DOVER-FOXCROFT, Maine — The banks and adjacent land by the Piscataquis River at the former Moosehead-Mayo mill site are now cleared and fixed up with new trees planted thanks to funding provided by an $8,000 Project Canopy grant with an in-kind contribution covered by work put in by town employees and volunteers.
“You could not see the river because there were two berms with all kinds of trees and shrubs growing out of them,” said Dr. Ken Woodbury Jr., community development director for the Piscataquis County Economic Development Council. He explained that when the property was used for manufacturing a nearby hillside was dug up to create more usable land, and the dirt was deposited by the riverbanks.
Woodbury said some large rocks were removed from the berms, so “we are putting these here to protect the banking.”
“We got permission from the [Department of Environmental Protection] to restore the land to its natural contour,” he added. He explained that half of the Project Canopy money could be used for replacing diseased and missing trees along the town right-of-way and the other half for restoring the land as part of a larger Riverfront Redevelopment project.
“We took out old shrubs and invasive species,” he said. “We have planted new trees that are attractive to birds, provide fall color and spring flowers.”
Woodbury said a riverwalk, another grant-funded project to improve the site extending about half a mile from Moosehead Lane to the dam, will go right by the area fixed up with the Project Canopy funds, with much of the path following the existing roadway. The walk will include signs, a gazebo and exercise stations, covered by a Communities for Maine’s Futures grant.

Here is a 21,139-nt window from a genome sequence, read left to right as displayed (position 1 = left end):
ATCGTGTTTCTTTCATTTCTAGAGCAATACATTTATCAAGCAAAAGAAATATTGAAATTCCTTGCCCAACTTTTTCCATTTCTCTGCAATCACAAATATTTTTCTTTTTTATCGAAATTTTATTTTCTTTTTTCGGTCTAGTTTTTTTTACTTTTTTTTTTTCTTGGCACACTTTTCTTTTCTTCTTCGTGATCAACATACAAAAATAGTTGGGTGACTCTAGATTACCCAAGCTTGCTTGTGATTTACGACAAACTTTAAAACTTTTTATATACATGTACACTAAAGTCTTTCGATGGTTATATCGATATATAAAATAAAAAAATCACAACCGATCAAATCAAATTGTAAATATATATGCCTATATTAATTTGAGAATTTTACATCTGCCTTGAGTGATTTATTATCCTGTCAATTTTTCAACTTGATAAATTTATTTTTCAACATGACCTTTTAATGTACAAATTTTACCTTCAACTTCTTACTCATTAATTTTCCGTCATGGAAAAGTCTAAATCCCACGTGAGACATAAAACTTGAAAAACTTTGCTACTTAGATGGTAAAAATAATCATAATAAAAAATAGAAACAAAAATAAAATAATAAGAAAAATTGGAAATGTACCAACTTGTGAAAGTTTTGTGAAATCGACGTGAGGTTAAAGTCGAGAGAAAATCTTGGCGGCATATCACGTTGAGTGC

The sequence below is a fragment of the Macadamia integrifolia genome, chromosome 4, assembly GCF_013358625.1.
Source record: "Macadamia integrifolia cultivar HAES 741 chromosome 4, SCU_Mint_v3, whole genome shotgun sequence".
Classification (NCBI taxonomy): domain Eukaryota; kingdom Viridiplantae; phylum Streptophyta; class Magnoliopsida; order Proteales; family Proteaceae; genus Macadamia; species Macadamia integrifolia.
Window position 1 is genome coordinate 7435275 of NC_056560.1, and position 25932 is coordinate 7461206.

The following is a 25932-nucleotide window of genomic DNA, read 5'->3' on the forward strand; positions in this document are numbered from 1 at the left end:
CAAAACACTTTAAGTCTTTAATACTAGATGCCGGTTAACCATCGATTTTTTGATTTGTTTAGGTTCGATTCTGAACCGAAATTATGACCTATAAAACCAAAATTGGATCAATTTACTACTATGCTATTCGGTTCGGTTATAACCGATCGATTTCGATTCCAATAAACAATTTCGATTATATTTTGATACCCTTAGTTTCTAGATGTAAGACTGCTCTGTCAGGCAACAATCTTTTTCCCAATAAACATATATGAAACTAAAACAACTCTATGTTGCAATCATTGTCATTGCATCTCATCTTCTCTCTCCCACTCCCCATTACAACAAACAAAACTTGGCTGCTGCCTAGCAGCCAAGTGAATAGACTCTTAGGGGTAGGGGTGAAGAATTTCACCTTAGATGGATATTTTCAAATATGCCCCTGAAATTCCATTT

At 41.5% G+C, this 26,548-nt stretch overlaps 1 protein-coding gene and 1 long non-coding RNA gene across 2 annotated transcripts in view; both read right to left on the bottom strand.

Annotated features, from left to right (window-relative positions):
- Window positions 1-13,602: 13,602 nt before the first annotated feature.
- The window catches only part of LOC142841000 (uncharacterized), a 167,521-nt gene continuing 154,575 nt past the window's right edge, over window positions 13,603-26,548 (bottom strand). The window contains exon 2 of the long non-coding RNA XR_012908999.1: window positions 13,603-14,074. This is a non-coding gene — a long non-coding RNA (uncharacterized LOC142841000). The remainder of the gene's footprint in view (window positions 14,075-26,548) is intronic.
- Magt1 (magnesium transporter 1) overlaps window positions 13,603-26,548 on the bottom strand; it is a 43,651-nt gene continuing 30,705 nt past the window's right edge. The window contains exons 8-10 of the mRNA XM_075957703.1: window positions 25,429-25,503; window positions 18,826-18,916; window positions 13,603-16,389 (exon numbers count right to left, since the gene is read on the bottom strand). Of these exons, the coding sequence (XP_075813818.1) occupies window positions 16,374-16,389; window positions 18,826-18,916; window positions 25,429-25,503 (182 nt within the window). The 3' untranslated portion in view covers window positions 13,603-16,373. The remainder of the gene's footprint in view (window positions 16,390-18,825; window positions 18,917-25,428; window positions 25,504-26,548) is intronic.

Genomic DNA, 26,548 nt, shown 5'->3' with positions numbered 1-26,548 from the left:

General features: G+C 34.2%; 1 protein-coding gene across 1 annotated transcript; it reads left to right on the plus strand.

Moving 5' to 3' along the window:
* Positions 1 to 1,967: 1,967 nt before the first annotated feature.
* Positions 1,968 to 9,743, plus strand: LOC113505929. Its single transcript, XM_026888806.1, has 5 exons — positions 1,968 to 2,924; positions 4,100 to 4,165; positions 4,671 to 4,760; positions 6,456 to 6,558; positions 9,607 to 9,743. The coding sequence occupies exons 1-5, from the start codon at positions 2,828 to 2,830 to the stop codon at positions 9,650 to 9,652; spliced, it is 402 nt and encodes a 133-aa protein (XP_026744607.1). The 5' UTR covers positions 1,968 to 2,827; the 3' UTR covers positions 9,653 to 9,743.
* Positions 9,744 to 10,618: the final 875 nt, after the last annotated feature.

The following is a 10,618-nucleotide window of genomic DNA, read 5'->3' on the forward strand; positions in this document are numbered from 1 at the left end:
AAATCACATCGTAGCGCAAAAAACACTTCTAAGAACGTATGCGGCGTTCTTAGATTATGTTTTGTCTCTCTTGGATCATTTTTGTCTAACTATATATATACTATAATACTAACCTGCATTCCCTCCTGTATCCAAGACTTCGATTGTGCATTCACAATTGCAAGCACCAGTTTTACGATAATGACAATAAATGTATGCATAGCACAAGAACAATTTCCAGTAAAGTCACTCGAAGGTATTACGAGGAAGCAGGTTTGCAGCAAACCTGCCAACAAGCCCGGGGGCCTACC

Closer to the dam and across the river from South Street, the land was also reseeded and shrubs planted. Woodbury said at several locations along the riverfront, rocks were put in to assist with drainage.
“We have a much more parklike setting for people to enjoy the beauty of the river,” Woodbury said. “The tree committee recommended what to plant and where to plant it.”
The area now includes species such as service berry bushes, forsythia, clump birch, red bud trees and bass wood. Woodbury said when the CMF funding becomes available, identification signs will be placed by the various species.
“There is $1,000 more of woody shrubs and trees coming in next week, so it’s not done,” he said. “At the other end, we are still working on putting the granite blocks in.”
The $8,000 is the third Project Canopy grant awarded to Dover-Foxcroft in the past five years. The first grant funded the identification of notable trees around town and the second provided money to replace trees lost to natural causes as well for those needing to be removed in various projects. Woodbury said the community is eligible to apply for Tree City status now that a number of new trees have been planted.